BASH script to add GUI to cp

21 07 2011

Hi folks!

Got an interesting BASH script for you this time. I regularly use a BASH script to clone a HDD using cp, and other than perhaps using “-v”, I couldn’t think of a way to give it a GUI. A little research and thought into it came up with the following result:

#!/bin/bash
SRC="/mnt"
TGT="/mnt2"
echo "Copying $SRC to $TGT"
[[ -w /tmp/fifo ]] && rm /tmp/fifo
mkfifo /tmp/fifo
exec 5<>/tmp/fifo
(cat <&5 | dialog --guage "Copying OS and data files from source to target HDD" 7 30) &
CPPID=$!
TOTAL=$(df | grep $SRC | awk '{print $3}' | tr '\n' '+' | sed 's/.$/\n/' | bc)
while true; do
    COPIED=$(df | grep $TGT | awk '{print $3}' | tr '\n' '+' | sed 's/.$/\n/' | bc)
    echo 100*$COPIED/$TOTAL | bc >&5
    if [ ! "$(ps aux | awk '{print $2}' | grep $CPPID)" ]; then
        break
    fi
    sleep 10
done
5<&-
reset

Apologies for the truly horrible formatting. WordPress’s code tags aren’t the best! Now I’ll do my best to explain each stage…

First up, the script sets variables for the locations to copy from and to. These must be mounted volumes in this example, as we use `df` to detect them. This wouldn’t be too difficult to convert to use some other method of working out the size, such as `du`, if you aren’t using a mounted volume.

We then create a pipe called fifo in /tmp. This is how we will feed data to `dialog`.

Now we connect file descriptor 5 to the pipe, to facilitate the connection to our ncurses dialog, then pipe FD 5 into the `dialog` program, yet again forked into the background.

Next, we find the total size of the source partition, and set it to the variable $TOTAL.

Here we set the copy process off, and fork it into the background, so the script will jump through to the next section, which regularly updates our instance of `dialog`.

Here’s the interesting bit… We run a while true loop, which every 10 seconds, checks the cumulative size of the target partition ($COPIED), and compares it to $TOTAL by converting it to a percentage, using bc. This number is then fed into the pipe, which we have connected to dialog. Each loop, we also check to see if the copy process is still running, and if not, we break out of the loop.

To clean up, we close the file descriptor (5<&-), and use `reset`, as dialog has a nasty habit of breaking the terminal, and `clear` doesn't fix it.

As always, if you have any questions, tips, improvements or corrections, just direct them straight to the comments!

n00b

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Wget an entire FTP folder from it’s index (RegExp Introduction)

4 12 2009

Hi, folks!

Just a couple of hours ago I was trying to download all the files in a folder on the OSUOSL FTP Slackware mirror with wget, and all I kept getting was the index.html file from the page, so I decided to write a little script to download any file linked in the index. I’m sure there are tools which can do this far more succinctly, but I thought this would be a good way to begin to explain the incredibly useful nature of regular expressions. Here’s how my script turned out…

for i in $(wget ftp://ftp.mirrorservice.org/sites/ftp.slackware.com/pub/slackware/slackware-13.0/source/a/tar/ -O - | grep "ftp://" | sed 's/^.*href=\"//g' | sed 's/\".*$//g'); do wget $i; done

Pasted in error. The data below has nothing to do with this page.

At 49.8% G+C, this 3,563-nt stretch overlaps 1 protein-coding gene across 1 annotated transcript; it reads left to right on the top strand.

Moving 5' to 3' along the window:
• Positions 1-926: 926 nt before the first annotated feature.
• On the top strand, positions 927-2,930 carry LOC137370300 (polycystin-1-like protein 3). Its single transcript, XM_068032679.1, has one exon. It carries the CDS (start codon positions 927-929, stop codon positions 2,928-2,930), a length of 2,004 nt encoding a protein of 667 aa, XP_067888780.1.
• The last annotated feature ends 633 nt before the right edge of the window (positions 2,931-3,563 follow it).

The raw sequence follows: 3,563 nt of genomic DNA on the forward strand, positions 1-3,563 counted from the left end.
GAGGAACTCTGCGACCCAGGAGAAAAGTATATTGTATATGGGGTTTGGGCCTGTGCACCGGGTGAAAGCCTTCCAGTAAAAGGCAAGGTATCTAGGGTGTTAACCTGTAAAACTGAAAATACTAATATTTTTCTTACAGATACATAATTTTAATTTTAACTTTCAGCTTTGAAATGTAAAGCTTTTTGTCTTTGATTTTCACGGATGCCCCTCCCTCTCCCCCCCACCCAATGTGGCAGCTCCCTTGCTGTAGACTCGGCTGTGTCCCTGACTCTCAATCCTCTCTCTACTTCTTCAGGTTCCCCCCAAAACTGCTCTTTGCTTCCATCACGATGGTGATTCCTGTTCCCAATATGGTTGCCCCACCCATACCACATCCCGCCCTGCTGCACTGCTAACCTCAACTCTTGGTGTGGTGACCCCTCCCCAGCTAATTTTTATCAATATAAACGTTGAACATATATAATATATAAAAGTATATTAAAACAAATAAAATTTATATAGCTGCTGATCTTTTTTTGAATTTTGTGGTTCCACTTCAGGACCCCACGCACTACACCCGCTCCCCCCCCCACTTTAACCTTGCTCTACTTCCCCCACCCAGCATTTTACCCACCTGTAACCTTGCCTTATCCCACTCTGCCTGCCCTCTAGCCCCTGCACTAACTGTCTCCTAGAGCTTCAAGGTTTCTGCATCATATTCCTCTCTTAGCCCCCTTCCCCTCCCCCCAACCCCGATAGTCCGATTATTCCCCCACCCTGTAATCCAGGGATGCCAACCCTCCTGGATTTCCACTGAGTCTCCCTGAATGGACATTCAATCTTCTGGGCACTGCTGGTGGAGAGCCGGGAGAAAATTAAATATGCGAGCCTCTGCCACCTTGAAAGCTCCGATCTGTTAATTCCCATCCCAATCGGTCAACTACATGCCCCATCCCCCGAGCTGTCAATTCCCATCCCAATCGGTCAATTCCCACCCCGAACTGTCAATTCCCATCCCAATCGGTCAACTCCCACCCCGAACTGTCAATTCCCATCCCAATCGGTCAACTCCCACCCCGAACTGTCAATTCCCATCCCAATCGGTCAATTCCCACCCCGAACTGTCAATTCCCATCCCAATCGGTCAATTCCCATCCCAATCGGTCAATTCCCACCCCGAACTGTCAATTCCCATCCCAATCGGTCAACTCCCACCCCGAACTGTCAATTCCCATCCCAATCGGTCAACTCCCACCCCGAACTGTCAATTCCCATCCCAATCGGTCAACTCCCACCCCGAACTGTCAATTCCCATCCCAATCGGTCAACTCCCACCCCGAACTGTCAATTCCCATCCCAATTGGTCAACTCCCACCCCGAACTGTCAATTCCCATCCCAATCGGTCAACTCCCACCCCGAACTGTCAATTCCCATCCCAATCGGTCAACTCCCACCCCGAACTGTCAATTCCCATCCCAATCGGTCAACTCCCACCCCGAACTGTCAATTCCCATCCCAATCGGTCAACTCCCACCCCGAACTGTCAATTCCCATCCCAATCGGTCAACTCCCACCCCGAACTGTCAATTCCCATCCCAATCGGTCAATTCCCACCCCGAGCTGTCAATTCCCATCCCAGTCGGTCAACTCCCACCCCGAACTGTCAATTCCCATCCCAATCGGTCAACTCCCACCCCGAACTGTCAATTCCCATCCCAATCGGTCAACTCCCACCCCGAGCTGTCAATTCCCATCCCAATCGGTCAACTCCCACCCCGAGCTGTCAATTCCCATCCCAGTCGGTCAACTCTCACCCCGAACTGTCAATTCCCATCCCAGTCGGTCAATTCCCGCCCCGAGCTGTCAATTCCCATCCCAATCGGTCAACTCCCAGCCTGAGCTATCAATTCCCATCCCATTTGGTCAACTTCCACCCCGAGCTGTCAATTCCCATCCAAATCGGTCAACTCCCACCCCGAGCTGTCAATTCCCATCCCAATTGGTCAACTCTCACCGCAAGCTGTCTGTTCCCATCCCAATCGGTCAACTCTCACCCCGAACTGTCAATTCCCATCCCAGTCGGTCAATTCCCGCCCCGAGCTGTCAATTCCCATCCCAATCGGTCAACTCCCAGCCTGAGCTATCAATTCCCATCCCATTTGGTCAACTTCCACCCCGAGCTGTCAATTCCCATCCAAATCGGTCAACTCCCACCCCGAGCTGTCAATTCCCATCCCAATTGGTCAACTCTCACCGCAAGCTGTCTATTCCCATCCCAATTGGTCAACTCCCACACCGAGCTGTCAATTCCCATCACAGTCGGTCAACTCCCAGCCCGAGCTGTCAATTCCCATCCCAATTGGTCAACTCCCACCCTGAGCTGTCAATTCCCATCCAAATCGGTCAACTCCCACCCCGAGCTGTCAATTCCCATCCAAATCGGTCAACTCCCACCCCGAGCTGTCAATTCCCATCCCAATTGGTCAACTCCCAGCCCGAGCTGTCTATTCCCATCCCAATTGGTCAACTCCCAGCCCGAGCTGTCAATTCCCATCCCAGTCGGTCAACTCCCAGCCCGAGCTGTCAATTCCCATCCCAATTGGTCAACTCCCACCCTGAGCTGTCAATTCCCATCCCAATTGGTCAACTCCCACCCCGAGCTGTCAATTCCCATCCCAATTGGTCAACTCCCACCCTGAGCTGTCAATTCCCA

Now let me break it down… The first command I wanted was one to download the index.html file and extract the necessary link data from it’s content. To download a file and then stream it’s contents to another command, use the wget syntax:

wget {URL} -O - | {COMMAND}

First of all I piped the file’s contents to grep, which ignores any line which does not contain the phrase “ftp://”. This will ensures that we are only working with lines which contain a hyperlink to a file, ignoring all the extraneous HTML tags. The next process was to remove any of the surrounding HTML from the links. A link in an HTML document will always be preceeded by <a href=". To remove this part, I used sed. There are other tools which would work in a similar manner, but I find sed to be a great way of learning regular expressions, and I find it's syntax to be very easy to understand. The command to remove anything up to and including the href=" is as follows:

sed 's/^.*href=\"//g'

To anybody who doesn’t understand regular expression syntax, this looks like a jumble of characters. I’ll explain briefly how it works… Sed’s syntax for basic search and replace is as follows:

sed 's/{REG EXP OR TEXT TO SEARCH FOR}/{TEXT TO REPLACE WITH/g'

The regexp to match in our example is ^.*href=\”

^ means “From the beginning of the line”.
.* is a wildcard, denoting absolutely any sequence of characters.
href=\” describes the exact text string we want to have as the final characters in the match. The \ is an escape character to force the ” to be treated as a character.

In our command, the second part of the sed command is empty. This means that any text which matches the regexp will just be removed. The regexp will match from the beginning of any line which contains href=” up to the “.

Now each line processed will read something along the lines of:

ftp://ftp.mirrorservice.org:21/sites/ftp.slackware.com/pub/slackware/slackware-13.0/source/a/tar/rmt.8.gz">rmt.8.gz
(2429
bytes)

The second use of sed will remove anything occurring after the filename. It reads like so:

sed 's/\".*$//g'

This is used in the same way as the previous use of sed. The regexp to match is \”.*$.

$ means “End of line”, so this matches everything from the first occurrence of ” up to the end of each line. The output should now be nothing but a list of links. The final part is to wrap the output in a loop, and hand each line to wget.

Anyway, I hope this has been informative, and I’ll no doubt post some more soon!

n00b